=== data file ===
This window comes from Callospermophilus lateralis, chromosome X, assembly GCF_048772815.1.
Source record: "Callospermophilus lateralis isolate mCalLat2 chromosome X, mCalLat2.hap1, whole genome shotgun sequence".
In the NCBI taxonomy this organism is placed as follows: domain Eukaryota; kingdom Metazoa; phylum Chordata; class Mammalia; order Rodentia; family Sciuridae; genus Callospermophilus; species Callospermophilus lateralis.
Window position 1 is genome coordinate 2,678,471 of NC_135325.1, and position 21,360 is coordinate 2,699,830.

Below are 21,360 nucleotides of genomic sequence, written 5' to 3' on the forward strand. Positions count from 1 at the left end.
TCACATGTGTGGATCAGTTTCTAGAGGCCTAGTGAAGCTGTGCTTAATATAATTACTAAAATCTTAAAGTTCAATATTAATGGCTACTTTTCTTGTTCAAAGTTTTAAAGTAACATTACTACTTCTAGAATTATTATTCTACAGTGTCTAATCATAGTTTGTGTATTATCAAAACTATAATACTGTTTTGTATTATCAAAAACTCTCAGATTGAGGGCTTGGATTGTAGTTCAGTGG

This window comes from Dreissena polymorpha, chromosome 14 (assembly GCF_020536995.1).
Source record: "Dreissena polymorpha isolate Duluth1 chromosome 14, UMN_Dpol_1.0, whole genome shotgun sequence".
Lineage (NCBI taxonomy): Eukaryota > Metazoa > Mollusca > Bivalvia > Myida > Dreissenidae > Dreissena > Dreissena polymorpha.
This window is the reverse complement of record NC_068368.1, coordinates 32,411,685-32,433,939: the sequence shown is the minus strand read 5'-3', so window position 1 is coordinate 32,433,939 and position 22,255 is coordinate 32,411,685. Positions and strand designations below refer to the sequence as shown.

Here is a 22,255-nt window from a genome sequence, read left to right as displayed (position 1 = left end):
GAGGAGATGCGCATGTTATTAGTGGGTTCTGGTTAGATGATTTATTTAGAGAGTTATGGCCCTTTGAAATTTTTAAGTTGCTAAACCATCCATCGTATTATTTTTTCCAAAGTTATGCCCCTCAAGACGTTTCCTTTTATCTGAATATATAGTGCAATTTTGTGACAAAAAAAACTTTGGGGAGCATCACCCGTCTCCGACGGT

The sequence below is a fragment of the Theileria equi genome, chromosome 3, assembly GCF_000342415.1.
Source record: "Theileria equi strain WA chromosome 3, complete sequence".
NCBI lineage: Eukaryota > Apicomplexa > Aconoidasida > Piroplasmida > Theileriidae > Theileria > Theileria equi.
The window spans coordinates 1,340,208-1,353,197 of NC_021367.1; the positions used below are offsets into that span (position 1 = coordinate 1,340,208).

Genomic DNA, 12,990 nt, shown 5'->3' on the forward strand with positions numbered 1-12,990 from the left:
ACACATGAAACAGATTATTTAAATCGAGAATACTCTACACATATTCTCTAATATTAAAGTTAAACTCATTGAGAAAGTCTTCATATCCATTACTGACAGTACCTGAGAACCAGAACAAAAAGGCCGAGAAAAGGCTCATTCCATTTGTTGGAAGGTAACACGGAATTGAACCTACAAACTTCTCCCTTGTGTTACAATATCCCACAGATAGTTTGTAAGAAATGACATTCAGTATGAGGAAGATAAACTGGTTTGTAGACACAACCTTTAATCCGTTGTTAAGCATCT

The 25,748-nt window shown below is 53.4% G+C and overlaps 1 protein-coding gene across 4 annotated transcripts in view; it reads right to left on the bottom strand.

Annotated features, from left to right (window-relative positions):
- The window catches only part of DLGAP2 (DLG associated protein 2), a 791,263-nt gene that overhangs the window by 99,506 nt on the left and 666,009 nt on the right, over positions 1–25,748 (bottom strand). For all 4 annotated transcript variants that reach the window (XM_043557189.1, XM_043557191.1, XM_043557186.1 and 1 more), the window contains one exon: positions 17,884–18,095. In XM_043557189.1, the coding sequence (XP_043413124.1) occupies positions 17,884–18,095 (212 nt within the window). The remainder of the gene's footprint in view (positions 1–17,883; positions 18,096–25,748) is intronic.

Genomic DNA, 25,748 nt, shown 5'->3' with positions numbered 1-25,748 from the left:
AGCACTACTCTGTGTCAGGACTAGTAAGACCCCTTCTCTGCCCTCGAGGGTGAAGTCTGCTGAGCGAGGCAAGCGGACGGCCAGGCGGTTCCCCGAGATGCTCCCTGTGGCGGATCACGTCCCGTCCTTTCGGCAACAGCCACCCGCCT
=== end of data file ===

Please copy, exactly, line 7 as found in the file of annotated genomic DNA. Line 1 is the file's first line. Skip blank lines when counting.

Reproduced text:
This window comes from Dreissena polymorpha, chromosome 14 (assembly GCF_020536995.1).